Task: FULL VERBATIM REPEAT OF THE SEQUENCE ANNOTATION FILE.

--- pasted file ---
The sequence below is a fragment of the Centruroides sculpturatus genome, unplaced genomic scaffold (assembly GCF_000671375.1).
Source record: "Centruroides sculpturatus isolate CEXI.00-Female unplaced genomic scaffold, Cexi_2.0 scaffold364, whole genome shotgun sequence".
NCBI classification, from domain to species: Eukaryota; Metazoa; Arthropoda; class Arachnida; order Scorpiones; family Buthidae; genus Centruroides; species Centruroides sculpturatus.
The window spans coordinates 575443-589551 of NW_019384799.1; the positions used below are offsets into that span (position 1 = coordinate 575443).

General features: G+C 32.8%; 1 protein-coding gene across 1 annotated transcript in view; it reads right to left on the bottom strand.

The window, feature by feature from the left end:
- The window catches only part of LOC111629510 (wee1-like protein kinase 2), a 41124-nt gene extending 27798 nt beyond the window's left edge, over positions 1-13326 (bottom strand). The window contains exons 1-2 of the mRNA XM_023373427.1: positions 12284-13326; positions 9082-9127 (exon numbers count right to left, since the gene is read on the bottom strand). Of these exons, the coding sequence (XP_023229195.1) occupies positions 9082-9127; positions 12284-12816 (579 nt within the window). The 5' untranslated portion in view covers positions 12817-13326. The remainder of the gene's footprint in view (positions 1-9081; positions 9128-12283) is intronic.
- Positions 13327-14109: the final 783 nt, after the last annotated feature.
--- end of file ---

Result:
The sequence below is a fragment of the Centruroides sculpturatus genome, unplaced genomic scaffold (assembly GCF_000671375.1).
Source record: "Centruroides sculpturatus isolate CEXI.00-Female unplaced genomic scaffold, Cexi_2.0 scaffold364, whole genome shotgun sequence".
NCBI classification, from domain to species: Eukaryota; Metazoa; Arthropoda; class Arachnida; order Scorpiones; family Buthidae; genus Centruroides; species Centruroides sculpturatus.
The window spans coordinates 575443-589551 of NW_019384799.1; the positions used below are offsets into that span (position 1 = coordinate 575443).

General features: G+C 32.8%; 1 protein-coding gene across 1 annotated transcript in view; it reads right to left on the bottom strand.

The window, feature by feature from the left end:
- The window catches only part of LOC111629510 (wee1-like protein kinase 2), a 41124-nt gene extending 27798 nt beyond the window's left edge, over positions 1-13326 (bottom strand). The window contains exons 1-2 of the mRNA XM_023373427.1: positions 12284-13326; positions 9082-9127 (exon numbers count right to left, since the gene is read on the bottom strand). Of these exons, the coding sequence (XP_023229195.1) occupies positions 9082-9127; positions 12284-12816 (579 nt within the window). The 5' untranslated portion in view covers positions 12817-13326. The remainder of the gene's footprint in view (positions 1-9081; positions 9128-12283) is intronic.
- Positions 13327-14109: the final 783 nt, after the last annotated feature.